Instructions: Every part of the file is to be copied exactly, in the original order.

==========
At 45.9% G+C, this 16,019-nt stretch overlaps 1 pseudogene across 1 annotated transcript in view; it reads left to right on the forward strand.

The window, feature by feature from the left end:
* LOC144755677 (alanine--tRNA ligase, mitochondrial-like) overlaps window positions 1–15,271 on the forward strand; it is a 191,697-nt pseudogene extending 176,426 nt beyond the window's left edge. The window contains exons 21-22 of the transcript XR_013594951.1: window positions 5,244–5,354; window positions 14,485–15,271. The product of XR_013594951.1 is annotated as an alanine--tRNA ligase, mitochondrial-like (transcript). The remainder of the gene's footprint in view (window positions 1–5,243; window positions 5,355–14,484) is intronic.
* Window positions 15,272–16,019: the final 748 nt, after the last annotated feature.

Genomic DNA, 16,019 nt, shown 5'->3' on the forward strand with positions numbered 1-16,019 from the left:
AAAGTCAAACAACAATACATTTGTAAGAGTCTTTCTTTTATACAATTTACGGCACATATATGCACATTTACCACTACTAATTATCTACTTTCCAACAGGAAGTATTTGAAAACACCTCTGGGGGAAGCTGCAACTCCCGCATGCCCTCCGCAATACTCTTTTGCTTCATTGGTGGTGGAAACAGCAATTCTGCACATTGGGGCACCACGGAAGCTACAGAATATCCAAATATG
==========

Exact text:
At 45.9% G+C, this 16,019-nt stretch overlaps 1 pseudogene across 1 annotated transcript in view; it reads left to right on the forward strand.

The window, feature by feature from the left end:
* LOC144755677 (alanine--tRNA ligase, mitochondrial-like) overlaps window positions 1–15,271 on the forward strand; it is a 191,697-nt pseudogene extending 176,426 nt beyond the window's left edge. The window contains exons 21-22 of the transcript XR_013594951.1: window positions 5,244–5,354; window positions 14,485–15,271. The product of XR_013594951.1 is annotated as an alanine--tRNA ligase, mitochondrial-like (transcript). The remainder of the gene's footprint in view (window positions 1–5,243; window positions 5,355–14,484) is intronic.
* Window positions 15,272–16,019: the final 748 nt, after the last annotated feature.

Genomic DNA, 16,019 nt, shown 5'->3' on the forward strand with positions numbered 1-16,019 from the left:
AAAGTCAAACAACAATACATTTGTAAGAGTCTTTCTTTTATACAATTTACGGCACATATATGCACATTTACCACTACTAATTATCTACTTTCCAACAGGAAGTATTTGAAAACACCTCTGGGGGAAGCTGCAACTCCCGCATGCCCTCCGCAATACTCTTTTGCTTCATTGGTGGTGGAAACAGCAATTCTGCACATTGGGGCACCACGGAAGCTACAGAATATCCAAATATG